School of Human Commun. Disord., McGill Univ., 1266 Pine Ave. West, Montreal, PQ H3G 1A8, Canada
Janet F. Werker
University of British Columbia, Vancouver, BC V6T 1Z4, Canada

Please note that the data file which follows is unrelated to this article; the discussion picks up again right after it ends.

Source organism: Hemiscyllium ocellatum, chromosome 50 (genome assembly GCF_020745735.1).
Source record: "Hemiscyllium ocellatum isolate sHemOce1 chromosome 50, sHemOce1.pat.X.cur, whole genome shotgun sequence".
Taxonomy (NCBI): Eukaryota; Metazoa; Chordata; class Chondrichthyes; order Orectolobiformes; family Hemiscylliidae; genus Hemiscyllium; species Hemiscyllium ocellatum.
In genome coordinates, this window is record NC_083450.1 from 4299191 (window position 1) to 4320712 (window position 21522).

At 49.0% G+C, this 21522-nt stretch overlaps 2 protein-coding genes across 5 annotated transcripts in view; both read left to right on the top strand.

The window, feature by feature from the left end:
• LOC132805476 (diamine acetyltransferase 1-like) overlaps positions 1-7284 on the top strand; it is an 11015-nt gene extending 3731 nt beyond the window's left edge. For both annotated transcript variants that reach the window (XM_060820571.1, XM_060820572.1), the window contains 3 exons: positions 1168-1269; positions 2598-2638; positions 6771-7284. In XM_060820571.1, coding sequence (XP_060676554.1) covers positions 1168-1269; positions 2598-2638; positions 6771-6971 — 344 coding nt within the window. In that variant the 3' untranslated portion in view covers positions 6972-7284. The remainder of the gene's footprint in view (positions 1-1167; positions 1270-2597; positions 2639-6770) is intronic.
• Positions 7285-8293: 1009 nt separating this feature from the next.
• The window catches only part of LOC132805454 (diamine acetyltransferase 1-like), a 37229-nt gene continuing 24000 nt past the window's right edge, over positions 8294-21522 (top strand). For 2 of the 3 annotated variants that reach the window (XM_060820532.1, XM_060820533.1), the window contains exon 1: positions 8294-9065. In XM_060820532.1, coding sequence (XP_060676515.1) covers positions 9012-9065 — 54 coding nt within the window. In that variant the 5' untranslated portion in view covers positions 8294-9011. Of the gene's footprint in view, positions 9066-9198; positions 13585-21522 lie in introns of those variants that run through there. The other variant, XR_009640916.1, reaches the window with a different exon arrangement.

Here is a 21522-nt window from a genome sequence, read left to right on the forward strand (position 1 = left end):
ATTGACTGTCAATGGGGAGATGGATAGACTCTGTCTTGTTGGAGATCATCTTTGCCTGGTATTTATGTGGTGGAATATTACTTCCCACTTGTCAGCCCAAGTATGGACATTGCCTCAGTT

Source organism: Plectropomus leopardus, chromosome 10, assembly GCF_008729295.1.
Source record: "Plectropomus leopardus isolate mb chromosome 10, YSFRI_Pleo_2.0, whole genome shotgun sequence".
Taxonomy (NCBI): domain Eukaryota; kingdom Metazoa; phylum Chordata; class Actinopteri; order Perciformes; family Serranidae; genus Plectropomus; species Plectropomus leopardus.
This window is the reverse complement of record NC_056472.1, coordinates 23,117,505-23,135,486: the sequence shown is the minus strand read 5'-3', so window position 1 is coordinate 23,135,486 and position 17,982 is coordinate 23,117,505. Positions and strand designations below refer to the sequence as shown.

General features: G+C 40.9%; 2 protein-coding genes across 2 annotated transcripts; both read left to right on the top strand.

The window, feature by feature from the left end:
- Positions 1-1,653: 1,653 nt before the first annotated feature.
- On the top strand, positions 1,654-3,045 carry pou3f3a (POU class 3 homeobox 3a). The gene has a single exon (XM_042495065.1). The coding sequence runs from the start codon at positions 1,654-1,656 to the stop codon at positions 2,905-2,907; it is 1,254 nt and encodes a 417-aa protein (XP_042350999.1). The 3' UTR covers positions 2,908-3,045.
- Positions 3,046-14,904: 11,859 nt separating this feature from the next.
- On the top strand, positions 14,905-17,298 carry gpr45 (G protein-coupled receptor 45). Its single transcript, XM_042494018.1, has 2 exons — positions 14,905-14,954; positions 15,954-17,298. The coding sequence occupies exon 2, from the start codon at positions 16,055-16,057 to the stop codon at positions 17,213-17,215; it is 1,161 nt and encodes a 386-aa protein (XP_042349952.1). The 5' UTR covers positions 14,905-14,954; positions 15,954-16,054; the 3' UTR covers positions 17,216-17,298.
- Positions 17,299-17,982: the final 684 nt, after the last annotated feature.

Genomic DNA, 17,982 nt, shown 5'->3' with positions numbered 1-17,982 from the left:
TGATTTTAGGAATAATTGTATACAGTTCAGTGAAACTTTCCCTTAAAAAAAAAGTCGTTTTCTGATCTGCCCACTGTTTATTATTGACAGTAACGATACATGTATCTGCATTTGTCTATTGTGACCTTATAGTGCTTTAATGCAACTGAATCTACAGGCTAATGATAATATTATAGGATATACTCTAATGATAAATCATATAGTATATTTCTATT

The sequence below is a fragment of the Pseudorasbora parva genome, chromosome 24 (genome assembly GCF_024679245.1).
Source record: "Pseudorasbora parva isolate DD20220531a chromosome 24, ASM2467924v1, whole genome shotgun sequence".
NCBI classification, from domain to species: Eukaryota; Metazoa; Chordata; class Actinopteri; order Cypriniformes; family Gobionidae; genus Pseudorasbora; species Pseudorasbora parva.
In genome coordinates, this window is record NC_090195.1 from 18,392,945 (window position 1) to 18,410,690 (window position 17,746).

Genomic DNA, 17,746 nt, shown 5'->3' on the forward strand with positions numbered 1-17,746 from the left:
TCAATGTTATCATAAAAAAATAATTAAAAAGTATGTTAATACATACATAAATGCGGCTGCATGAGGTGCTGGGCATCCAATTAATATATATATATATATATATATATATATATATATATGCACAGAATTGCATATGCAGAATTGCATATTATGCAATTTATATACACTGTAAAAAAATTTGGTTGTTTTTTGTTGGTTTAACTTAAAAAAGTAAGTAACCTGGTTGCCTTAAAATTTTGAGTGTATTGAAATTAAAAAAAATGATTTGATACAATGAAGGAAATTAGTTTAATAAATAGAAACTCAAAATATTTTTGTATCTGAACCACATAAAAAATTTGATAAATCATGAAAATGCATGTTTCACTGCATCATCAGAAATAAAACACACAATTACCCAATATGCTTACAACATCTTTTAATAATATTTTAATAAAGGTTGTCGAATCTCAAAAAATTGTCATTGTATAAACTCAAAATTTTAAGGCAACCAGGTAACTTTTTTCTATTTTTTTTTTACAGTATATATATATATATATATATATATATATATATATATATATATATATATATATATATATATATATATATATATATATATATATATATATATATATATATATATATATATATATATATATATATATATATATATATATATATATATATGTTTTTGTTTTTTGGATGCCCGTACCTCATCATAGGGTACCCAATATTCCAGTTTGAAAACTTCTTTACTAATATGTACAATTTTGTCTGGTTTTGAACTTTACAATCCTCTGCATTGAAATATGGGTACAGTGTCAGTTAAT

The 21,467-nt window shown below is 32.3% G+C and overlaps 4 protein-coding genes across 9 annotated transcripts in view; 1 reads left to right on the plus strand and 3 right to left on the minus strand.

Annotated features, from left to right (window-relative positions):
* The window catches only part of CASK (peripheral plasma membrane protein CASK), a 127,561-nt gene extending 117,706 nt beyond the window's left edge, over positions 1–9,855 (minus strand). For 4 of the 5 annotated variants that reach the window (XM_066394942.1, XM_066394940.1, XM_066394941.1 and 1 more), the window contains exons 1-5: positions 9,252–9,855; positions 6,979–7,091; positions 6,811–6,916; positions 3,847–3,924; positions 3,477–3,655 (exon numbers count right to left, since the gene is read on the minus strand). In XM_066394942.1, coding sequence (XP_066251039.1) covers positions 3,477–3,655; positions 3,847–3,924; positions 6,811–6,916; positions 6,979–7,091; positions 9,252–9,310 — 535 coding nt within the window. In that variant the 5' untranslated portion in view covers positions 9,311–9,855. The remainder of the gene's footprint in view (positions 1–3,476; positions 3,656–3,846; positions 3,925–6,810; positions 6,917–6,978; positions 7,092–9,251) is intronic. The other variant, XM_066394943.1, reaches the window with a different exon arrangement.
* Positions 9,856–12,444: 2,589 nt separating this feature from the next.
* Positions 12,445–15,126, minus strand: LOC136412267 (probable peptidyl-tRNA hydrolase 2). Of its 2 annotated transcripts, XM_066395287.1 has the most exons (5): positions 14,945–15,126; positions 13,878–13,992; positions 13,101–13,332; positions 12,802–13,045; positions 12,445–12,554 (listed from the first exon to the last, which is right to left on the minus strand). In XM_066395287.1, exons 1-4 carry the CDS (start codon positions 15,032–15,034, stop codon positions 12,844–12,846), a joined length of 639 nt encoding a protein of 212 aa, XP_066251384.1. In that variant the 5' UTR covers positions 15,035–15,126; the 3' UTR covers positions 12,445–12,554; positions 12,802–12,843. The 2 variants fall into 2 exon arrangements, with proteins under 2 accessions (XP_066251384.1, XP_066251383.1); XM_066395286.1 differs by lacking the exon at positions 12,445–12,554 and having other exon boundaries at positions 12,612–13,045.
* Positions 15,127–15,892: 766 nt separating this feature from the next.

There is considerable evidence for a reorganization in speech perception during infancy that reflects the influence of specific language experience. Infants of 6--8 months of age reliably discriminate certain non-native consonant contrasts that 10- to 12-month-olds fail to discriminate unless they have experience with those categories in their everyday language. This recent research also shows a decline in English infants' discrimination of two German vowel contrasts, /y--u/ and /Y--U/, but discrimination at 6--8 months was below levels that have been observed for non-native consonant contrasts. The present experiment further investigated the timing and nature of developmental changes in cross-language vowel perception. Discrimination of German /u--y/ and /y--u/ and English /i/--/a/ was examined in English-learning infants aged 4 and 6 months using a habituation procedure. The 4-month-old infants discriminated all three contrasts, whereas 6-month-olds failed to discriminate both German vowel contrasts. The results indicate that developmental changes in discrimination of phonetic contrasts occur earlier for vowels than for consonants. Evidence for age-related changes in the internal structure of vowel categories will also be discussed.